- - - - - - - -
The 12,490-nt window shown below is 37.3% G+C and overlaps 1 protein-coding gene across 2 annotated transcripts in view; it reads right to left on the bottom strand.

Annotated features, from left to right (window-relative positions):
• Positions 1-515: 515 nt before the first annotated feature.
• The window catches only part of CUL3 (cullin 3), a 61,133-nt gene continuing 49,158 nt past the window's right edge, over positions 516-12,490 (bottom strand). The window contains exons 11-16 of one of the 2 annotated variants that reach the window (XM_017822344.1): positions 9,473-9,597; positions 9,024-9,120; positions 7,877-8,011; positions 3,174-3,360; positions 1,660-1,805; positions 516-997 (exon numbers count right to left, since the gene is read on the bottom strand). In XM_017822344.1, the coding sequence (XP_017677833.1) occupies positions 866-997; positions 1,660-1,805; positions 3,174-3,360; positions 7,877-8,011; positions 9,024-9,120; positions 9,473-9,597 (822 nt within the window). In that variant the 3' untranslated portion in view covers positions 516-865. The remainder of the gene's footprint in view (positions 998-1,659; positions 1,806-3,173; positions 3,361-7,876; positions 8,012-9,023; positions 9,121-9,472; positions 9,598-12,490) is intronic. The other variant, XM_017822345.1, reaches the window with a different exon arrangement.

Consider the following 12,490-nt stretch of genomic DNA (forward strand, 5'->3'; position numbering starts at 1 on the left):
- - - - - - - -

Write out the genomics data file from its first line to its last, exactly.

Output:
The 12,490-nt window shown below is 37.3% G+C and overlaps 1 protein-coding gene across 2 annotated transcripts in view; it reads right to left on the bottom strand.

Annotated features, from left to right (window-relative positions):
• Positions 1-515: 515 nt before the first annotated feature.
• The window catches only part of CUL3 (cullin 3), a 61,133-nt gene continuing 49,158 nt past the window's right edge, over positions 516-12,490 (bottom strand). The window contains exons 11-16 of one of the 2 annotated variants that reach the window (XM_017822344.1): positions 9,473-9,597; positions 9,024-9,120; positions 7,877-8,011; positions 3,174-3,360; positions 1,660-1,805; positions 516-997 (exon numbers count right to left, since the gene is read on the bottom strand). In XM_017822344.1, the coding sequence (XP_017677833.1) occupies positions 866-997; positions 1,660-1,805; positions 3,174-3,360; positions 7,877-8,011; positions 9,024-9,120; positions 9,473-9,597 (822 nt within the window). In that variant the 3' untranslated portion in view covers positions 516-865. The remainder of the gene's footprint in view (positions 998-1,659; positions 1,806-3,173; positions 3,361-7,876; positions 8,012-9,023; positions 9,121-9,472; positions 9,598-12,490) is intronic. The other variant, XM_017822345.1, reaches the window with a different exon arrangement.

Consider the following 12,490-nt stretch of genomic DNA (forward strand, 5'->3'; position numbering starts at 1 on the left):